CHEFPDIG - Editorial




Author: [Dmytro Berezin][4444]

Tester: [Jingbo Shang][5555]

Editorialist: [Hanlin Ren][6666]






Given a number s(actually a string of digits), pick two digits a,b in s that’s different by position. For which characters between A-Z can \overline{ab}(i.e., 10a+b) be its ASCII code?


How to store that big number?

This is the most frequent comment we receive.

The number N can be as large as 10^{100\ 000}, so we can only store this number as a string. That is, we regard the input as a string of length 100\ 000.

Here are some code snippets to manipulate a string:

language Define a string Read a string
C ``` char s[MAXLEN+10]; ``` ``` scanf("%s", s); ```
C++ ``` #include string s; ``` ``` cin >> s; ```
Python ```

s = raw_input();


## How do I handle ASCII codes?

Also we need to convert between a character and its ASCII code. This is easy in C/C++: a `char` is just a signed 8-bit integer, so we don't need to convert anything. For example, we can enumerate the ASCII codes of all capital letters like this:

for (char c = ‘A’; c <= ‘Z’; c++)
do something

Also if we want the first(or last) digit of the ASCII code of a character(say `'A'`), we just treat it as an integer:

asc = ‘A’;
first_dgt = asc / 10;
last_dgt = asc % 10;

Some other language may have functions converting between ASCII codes and characters. For example, Python provides two functions `ord(char)` and `chr(ascii code)`. You can also google to find out how to do this in your language.

## The solution

Let's consider every character $c$ from `'A'` to `'Z'` separately. Suppose $c$ has ASCII code $\overline{ab}$. Let the input be $s$(a string).

When $a\ne b$, we need to pick both $a$ and $b$ from $s$. We can just check if both digit appears in $s$.

When $a=b$, we need to pick two $a$'s from $s$, thus we need to check if $a$ appears in $s$ twice.

We need to find how many time a character occurs in $s$. This can be done by iterating all chars in $s$. In C you can use `s[i]` to recognize the end of string, since C-style string ends with ASCII 0.(a common mistake is that don't confuse `s[i] != 0` with `s[i] != '0'`. `0` is NULL character but `'0'` has ASCII $48$)

count = 0;
for (int i = 0; s[i] != 0; i++)
if (s[i] == c) count++;

In C++, you can use `string::length()` method to get a string's length:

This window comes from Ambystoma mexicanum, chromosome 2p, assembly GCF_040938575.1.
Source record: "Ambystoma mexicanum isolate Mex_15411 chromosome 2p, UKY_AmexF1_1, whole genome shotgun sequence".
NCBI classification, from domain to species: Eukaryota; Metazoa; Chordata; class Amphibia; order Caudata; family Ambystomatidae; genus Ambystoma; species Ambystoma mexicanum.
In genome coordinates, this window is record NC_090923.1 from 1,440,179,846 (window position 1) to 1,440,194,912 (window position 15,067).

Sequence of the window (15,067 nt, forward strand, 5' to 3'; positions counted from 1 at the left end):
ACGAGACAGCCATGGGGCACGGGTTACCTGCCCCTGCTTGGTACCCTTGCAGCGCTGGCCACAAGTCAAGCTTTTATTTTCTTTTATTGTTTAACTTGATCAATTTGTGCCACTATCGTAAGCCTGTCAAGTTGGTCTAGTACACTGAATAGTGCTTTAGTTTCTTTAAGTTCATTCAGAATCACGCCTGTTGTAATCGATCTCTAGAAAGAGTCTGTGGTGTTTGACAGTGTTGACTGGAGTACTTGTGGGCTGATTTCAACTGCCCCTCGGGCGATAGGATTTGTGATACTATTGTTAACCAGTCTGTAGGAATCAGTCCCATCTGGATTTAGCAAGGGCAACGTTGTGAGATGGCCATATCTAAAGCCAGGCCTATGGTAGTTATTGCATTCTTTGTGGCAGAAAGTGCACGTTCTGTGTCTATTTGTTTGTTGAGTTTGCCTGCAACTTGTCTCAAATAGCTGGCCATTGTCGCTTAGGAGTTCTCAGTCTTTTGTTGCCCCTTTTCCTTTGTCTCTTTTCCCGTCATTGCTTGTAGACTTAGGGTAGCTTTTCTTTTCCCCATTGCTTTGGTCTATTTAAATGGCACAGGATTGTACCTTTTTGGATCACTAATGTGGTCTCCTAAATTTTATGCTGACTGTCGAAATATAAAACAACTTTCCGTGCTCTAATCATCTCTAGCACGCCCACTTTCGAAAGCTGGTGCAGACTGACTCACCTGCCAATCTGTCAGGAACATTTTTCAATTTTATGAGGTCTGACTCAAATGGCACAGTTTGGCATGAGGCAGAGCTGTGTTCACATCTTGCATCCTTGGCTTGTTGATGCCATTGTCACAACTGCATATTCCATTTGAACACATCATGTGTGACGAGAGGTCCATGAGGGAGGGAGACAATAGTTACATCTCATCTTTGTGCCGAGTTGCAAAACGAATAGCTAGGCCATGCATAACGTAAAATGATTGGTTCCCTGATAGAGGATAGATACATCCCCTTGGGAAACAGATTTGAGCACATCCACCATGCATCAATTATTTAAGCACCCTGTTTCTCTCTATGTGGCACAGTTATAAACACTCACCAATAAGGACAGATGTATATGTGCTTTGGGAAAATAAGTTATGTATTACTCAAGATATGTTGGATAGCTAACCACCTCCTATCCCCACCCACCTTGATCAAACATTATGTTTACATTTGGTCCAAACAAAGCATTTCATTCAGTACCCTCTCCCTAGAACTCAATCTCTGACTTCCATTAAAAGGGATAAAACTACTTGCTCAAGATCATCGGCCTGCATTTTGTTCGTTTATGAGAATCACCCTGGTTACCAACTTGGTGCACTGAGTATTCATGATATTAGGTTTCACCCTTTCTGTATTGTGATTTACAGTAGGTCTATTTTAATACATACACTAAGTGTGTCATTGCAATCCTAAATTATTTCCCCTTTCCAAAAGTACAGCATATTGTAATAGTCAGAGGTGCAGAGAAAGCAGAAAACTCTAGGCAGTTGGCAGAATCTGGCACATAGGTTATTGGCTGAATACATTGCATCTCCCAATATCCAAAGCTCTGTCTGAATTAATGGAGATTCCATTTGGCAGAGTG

count = 0;
for (int i = 0; i < s.length(); i++)
if (s[i] == c) count++;

In some languages like Python, things become even easier! Just use `s.count(ch)` to count how many times a char $ch$ appears in a string $s$.

The time complexity is $O(\sigma|s|)$, where $|s|$ is the length of input, and $\sigma=26$ is the size of alphabet.

## A common mistake
If you use C/C++, you may write the following code:

for (int i = 0; i < strlen(s); i++)
do something;

This code may make you TLE. Why? Because `strlen()`'s time complexity is $O(len)$, not $O(1)$. The code above executes $O(|s|)$ `strlen()`'s, and each execution takes $O(|s|)$ time, so the time complexity is actually $O(|s|^2)$.

A small modification should correct this mistake:

int l = strlen(s);
for (int i = 0; i < l; i++)
do something;

However, in C++, if `s` is a `string`(rather than a `char` array), the following code is OK:

for (int i = 0; i < s.length(); i++)
do something;

This is because `length()` method is $O(1)$.

We first preprocess $s$, and maintain a table $occur[0\sim 9]$, where $occur[i]$ is the number of times that digit $i$ appears in $s$.

for (int i = 0; s[i]; i++)
occur[s[i] - ‘0’]++;

Let's then do the algorithm above. Suppose the ASCII code we are checking is $\overline{ab}$. 

When $a\ne b$, we check if $occur[a]\ge 1$ and $occur[b]\ge 1$.

When $a=b$, we check if $occur[a]\ge 2$.

The time complexity is $O(|s|)$.

Tester's solution can be found [here][444].  
Editorialist's solution can be found [here][555].